9th Circuit BAP Decision Gives Debtors Greater Leverage in Single Asset Real Estate Cases

June 5, 2012

Bankruptcy Law Watch

A recent decision in a single asset real estate case has real estate lenders watching the outcome of its appeal. The issue addressed by the Ninth Circuit Bankruptcy Appellate Panel (the “BAP”) is important in cases where a single asset real estate debtor seeks to confirm its reorganization plan over an undersecured lender’s objection.  In In re Loop 76, LLC v. Wells Fargo Bank, N.A., 465 B.R. 525 (9th Cir. B.A.P. 2012), the court permitted the debtor to separately classify the real estate lender’s deficiency claim from other general unsecured claims where the lender also had a third party credit worthy guarantor as a recovery source. The BAP held that the bankruptcy court may consider the existence of a third-party source for payment, including a guarantor, when determining whether unsecured claims are substantially similar for classification purposes under Section 1122(a).   This separate classification and the accepting votes of the other general unsecured creditor class gave the debtor the requisite votes to have its plan confirmed over the objection of the real estate lender.

In single asset real estate transactions, lenders may hold deficiency claims in excess of one-third of the total dollar amount of general unsecured claims, so a plan would not be confirmable over a lender’s objection where the lender’s deficiency claim is placed in the same class as the other general unsecured creditors.  If allowed to separately classify unsecured claims, debtors have greater leverage in confirming a reorganization plan over an undersecured lender’s objection.

Loop 76, the debtor, was a commercial real estate developer in Scottsdale Arizona who obtained a $23,125,000 construction loan from Wells Fargo Bank, N.A. ("Wells Fargo").  The loan was secured by an office/retail complex referred to as the "Airmark Property" in addition to personal guarantees from the principals of Loop 76.  As a result of the real estate market crash and tightening credit markets, when the Wells Fargo loan matured, Loop 76 was unable to procure permanent financing and defaulted on its obligations to Wells Fargo.  Loop 76 filed a chapter 11 petition, and separately, Wells Fargo brought an action in state court against the guarantors of the loan. 

During the bankruptcy proceeding, the parties stipulated to a value of $17,000,000 for the Airmark Property, leaving Wells Fargo undersecured in excess of $6,000,000.  Loop 76's proposed plan sought to separately classify Wells Fargo's deficiency claim from the general class of unsecured creditors.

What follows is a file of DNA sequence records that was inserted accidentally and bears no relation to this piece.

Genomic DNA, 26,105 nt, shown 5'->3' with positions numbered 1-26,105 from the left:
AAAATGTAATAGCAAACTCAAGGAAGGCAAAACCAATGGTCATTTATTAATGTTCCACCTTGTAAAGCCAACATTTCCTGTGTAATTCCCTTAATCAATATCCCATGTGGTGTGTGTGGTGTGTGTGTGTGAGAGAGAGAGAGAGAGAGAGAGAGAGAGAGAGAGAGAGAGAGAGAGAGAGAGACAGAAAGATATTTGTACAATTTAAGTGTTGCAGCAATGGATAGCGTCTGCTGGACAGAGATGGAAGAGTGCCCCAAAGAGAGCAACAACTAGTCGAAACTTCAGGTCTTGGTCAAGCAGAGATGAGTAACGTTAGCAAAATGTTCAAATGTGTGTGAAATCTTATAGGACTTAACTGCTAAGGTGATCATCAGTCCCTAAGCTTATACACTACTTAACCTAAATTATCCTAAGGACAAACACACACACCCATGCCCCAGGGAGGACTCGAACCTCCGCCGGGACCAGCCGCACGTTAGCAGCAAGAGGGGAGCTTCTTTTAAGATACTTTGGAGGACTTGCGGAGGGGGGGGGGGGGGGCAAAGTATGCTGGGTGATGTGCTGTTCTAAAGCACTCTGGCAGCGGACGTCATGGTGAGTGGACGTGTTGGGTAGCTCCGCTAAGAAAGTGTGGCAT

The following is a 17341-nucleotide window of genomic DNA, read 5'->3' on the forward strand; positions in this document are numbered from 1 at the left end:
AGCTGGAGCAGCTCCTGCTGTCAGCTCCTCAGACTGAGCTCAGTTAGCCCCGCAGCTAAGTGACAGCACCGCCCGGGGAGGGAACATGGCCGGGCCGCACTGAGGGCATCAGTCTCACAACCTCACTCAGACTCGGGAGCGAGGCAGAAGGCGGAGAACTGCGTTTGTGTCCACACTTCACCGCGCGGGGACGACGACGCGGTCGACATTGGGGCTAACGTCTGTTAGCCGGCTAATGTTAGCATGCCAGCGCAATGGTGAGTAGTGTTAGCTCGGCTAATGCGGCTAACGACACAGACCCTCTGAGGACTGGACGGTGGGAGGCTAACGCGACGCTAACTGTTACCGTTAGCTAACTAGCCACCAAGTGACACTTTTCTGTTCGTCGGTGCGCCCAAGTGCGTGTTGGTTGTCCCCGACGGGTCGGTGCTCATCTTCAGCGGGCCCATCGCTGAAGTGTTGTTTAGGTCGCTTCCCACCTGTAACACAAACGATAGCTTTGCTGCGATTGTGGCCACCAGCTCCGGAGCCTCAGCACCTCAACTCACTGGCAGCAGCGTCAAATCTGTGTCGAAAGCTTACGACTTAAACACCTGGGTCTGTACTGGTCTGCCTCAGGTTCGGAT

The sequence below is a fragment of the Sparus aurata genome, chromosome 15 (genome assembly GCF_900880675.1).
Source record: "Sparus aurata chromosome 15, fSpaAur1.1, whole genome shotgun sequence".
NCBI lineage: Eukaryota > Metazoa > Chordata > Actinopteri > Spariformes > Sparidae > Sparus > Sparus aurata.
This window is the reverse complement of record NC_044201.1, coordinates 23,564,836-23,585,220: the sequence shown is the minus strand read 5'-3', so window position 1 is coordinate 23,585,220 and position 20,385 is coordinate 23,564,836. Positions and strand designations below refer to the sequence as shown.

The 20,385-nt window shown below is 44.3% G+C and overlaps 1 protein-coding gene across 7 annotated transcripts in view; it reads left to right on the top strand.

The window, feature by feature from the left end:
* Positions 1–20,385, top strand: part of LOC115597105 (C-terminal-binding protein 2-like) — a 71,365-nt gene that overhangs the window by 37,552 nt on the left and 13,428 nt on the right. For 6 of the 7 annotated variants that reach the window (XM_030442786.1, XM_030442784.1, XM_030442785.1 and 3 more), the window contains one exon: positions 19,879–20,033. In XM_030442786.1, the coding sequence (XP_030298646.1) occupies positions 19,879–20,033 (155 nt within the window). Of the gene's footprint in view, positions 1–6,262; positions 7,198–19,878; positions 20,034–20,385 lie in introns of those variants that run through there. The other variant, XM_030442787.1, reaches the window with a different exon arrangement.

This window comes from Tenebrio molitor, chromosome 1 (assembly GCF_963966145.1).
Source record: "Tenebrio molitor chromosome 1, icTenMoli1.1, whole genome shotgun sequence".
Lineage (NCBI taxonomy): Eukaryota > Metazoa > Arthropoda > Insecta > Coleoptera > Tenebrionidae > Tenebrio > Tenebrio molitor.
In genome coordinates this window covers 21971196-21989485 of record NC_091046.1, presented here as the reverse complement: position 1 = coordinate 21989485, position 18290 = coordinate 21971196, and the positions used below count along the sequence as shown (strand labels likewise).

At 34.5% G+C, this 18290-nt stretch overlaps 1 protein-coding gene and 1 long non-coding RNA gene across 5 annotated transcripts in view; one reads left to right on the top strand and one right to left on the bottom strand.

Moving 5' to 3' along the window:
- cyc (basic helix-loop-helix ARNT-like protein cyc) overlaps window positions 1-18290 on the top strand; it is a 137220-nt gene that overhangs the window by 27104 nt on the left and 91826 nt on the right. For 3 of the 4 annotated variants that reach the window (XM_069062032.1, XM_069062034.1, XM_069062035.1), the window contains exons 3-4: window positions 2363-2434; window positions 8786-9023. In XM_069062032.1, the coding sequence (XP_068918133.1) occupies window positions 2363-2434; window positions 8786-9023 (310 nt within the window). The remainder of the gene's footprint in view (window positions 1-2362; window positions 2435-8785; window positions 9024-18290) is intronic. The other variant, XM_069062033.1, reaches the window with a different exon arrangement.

Wells Fargo sought to have its deficiency claim placed in the class of general unsecured claims ("Wells Fargo's Classification Motion"), arguing that separate classification of its deficiency claim was improper "gerrymandering" and that its deficiency claim was substantially similar to the other general unsecured claims.   

The bankruptcy court denied Wells Fargo's Classification Motion, holding that based on the structure and purpose of Section 1122(a), the history of the former Bankruptcy Act, Ninth Circuit case law, and the legislative intent behind Section 1129(a)(10), a claimant who has a third party repayment source is dissimilar from  a claimant who lacks an alternative source of repayment. The court noted that the parties were free to introduce evidence to show that the guaranty was not a significant factor affecting the creditors’ votes, or that Wells Fargo was no longer pursuing the guaranty, or that the guarantors were insolvent, to support a finding that the existence of the guaranty was not a distinguishing characteristic which would render the claims dissimilar.  No such evidence was forthcoming and the bankruptcy court ultimately confirmed the plan and Wells Fargo appealed. 

The BAP affirmed the lower court’s decision, concluding that separate classification of Wells Fargo's unsecured claim was proper because Wells Fargo had a loan guarantee, which constituted a third-party source of repayment for its deficiency claim.  The court noted that the personal guarantees were a "special circumstance" that did not apply to any other unsecured creditors, which warranted a different treatment of Wells Fargo's claim.  The court found no legal distinction between a claimant's ability to recover against collateral held by a third party and a claimants ability to recover against a third party guarantor in determining the similarity of claims. The court explained that Ninth Circuit precedent allows the bankruptcy court to consider third party sources for payment, including a guarantor, when determining whether unsecured claims are substantially similar for purposes Section 1122(a). 

Wells Fargo, having a deficiency claim over one-third of the total dollar amount owed to the general unsecured class, would have controlled the class and been able to veto the proposed plan. Had Wells Fargo’s claim been included in the class of general unsecured claims, Loop 76 may not have been able to confirm its plan over Wells Fargo’s objection.  By allowing Loop 76 to separately classify Wells Fargo’s deficiency claim, the court significantly reduced Wells Fargo’s bargaining power in the plan confirmation process.  The decision is on appeal to the Ninth Circuit.  If affirmed, in certain instances, debtors may be able to more readily confirm single asset real estate plans over the objection of their secured lender.  Consequently, the real estate industry is watching the outcome of this case.   

Reprinted with permission from Bankruptcy Law Watch © 2012. For more information, visit www.BankruptcyLawWatch.com.